One of the more peculiar aspects of the Mars One program is their reality TV show. We have to recall that Mr. Lansdorp is a Dutchman and that the Netherlands is the birthplace of reality TV (Big Brother).  So we have to ask whether the whole talk about colonising Mars is in fact nothing more than a pretext for the reality show. The applicants will be televised while they are thinking they will go to the Red Planet.

Of course, no reality TV show will ever raise enough money to fund the whole project (6 billion dollar according to Mars One, our own calculation estimate the project on 7 to 10 billion dollar). So do they have additional funding? Their site does not mention it. Therefore we suspect that it is all about the TV show.

It would not surprise us if Bas Lansdorp will tell at the end of the series, that the whole thing is nothing more than a hoax. So wannabe Mars colonists be aware!

# Mars One and the Olympic games

Bas Lansdorp, the founder and director of “Mars One”, thinks that it will be possible to fund a manned mission to Mars through a reality soap. In order to defend this Mr. Lansdorp is tireless in referring to the Olympic Games. However Mr. Lansdorp ignores the financial reality of the Olympic Games.

If you are seeking an opportunity to invest your money, the Olympic Games are a very, very bad choice. According to The Guardian the estimated costs of the 2012 Olympics were at least 11 billion pounds, and according to Wikipedia the 2012 Olympic had no net loss OR profit. The article also shows that most OGs since 1976 were break even, or had a profit of a few million USD.

Of course, we aren’t sure how reliable these figures are, but these and other data suggest that the Olympics have a very low or negative return on investment. The reason why we are sceptical in regard of the figures of the costs/profits of the Olympics is that both politicians and the IOC have interest to lie about the real costs of the Olympics.

The truth is that the IOC is able to run “profits” from the games, whilst all costs resulting of the externalities caused by the Olympics are shifted to the government. All great part of the costs of the games are hidden, indirect costs. These are often hard to estimate and easy to keep out of the books. And more importantly the IOC never takes responsibility for them.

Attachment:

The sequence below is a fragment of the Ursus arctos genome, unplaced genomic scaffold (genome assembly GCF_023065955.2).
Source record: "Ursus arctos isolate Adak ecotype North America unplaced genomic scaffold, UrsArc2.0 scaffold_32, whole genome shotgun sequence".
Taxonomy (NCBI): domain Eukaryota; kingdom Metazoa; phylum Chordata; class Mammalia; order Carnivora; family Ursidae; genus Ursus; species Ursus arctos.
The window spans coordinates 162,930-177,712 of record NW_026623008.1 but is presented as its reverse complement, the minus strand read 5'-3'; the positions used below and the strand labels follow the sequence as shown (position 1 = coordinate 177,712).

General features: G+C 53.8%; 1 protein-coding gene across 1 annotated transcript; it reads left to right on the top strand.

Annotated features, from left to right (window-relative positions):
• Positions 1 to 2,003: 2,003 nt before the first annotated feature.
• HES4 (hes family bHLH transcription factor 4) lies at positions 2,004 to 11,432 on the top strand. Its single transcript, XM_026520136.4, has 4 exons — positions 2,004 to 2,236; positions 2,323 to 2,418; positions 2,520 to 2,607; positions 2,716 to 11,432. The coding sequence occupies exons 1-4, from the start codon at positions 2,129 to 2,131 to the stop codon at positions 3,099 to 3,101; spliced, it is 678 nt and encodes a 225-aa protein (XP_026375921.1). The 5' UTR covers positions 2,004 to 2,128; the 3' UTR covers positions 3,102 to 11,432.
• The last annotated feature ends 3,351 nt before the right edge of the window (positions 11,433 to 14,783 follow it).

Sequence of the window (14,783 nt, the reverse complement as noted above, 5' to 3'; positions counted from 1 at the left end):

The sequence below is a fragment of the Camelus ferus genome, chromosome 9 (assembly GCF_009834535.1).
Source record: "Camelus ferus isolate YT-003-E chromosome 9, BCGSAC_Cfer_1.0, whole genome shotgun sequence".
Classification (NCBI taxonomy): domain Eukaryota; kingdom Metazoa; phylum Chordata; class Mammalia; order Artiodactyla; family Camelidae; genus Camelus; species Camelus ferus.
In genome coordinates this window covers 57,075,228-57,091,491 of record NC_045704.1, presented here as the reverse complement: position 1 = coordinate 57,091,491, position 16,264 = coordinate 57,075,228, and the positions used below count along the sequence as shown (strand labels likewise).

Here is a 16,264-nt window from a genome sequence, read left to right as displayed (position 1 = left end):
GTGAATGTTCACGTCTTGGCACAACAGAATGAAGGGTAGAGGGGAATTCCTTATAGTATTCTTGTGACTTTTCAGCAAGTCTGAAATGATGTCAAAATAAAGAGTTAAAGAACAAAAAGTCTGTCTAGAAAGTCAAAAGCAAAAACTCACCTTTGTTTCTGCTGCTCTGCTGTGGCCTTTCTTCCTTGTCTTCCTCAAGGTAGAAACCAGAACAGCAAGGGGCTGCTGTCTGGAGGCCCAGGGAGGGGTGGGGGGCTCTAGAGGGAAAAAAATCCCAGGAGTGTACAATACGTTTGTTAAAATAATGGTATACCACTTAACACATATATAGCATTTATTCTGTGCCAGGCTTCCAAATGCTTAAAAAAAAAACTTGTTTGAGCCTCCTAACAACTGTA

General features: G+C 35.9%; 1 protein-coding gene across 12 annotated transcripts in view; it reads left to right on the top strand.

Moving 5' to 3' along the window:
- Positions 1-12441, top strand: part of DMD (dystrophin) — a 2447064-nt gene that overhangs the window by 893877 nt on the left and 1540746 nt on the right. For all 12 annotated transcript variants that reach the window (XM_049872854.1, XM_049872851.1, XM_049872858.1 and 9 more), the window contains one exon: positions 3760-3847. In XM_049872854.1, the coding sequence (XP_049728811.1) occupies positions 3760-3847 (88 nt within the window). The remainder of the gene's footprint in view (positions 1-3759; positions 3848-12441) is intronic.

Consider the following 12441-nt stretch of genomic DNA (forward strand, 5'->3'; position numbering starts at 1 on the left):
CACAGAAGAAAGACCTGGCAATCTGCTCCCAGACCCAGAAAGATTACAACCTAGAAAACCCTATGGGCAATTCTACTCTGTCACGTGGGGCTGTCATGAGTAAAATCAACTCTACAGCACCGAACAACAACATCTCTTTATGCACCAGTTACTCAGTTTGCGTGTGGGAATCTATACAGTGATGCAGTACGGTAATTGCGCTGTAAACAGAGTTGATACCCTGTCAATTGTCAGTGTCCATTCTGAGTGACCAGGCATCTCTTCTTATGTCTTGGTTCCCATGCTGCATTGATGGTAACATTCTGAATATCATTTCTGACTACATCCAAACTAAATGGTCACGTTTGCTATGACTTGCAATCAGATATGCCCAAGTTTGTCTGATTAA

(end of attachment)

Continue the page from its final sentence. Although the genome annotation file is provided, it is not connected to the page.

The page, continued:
When Mr. Lansdorp is referring to the Olympics, he takes great risks. More and more people are realising that the Olympics are, financially speaking, a huge scam, where the IOC takes all earning, whilst shifting all costs to the taxpayer. By associating himself with ruthless criminals, he gives not only the Mars movement but the general Space movement a bad name.

See also our post Mars One for a critical review of Mr. Lansdorp Mars program.

# Mars One

Recently much attention has been paid to the Mars One initiative, a Dutch “space” organization devoted to bringing humans to Our Red Neighbour in 2023, by the blogosphere. As any regular visitor of our site will know, we of Republic of Lagrangia are very sceptical about any plan involving the colonization of the Moon or Mars. In this post I will discuss why we believe that Mars One is almost certainly deemed to be a failure. However, I will not touch the question whether Mars One is a hoax, which would imply that the people behind this group are deliberately pursuing a fraud, a sever accusation. Instead I believe it will be sufficient to deal with the relevant arguments only.

As I said Mars One aims to send four human beings to Mars by the year 2023, that is ten years from now. The idea is that those people will stay on the Fourth planet for the rest of their lives. Some people will be shocked by this idea, but it makes perfectly sense if you are really interested in colonizing outer space; in this case there is no real need to go back to Earth. This is a big difference between Mars One and projected manned missions to Mars of, for instance, NASA. After a successful first manned landing, they intend to launch four-men crews each two years. In fact the whole scheme as pursued by Mars One is not originally, it has essentially copied from Robert Zubrin’s Mars Direct proposal.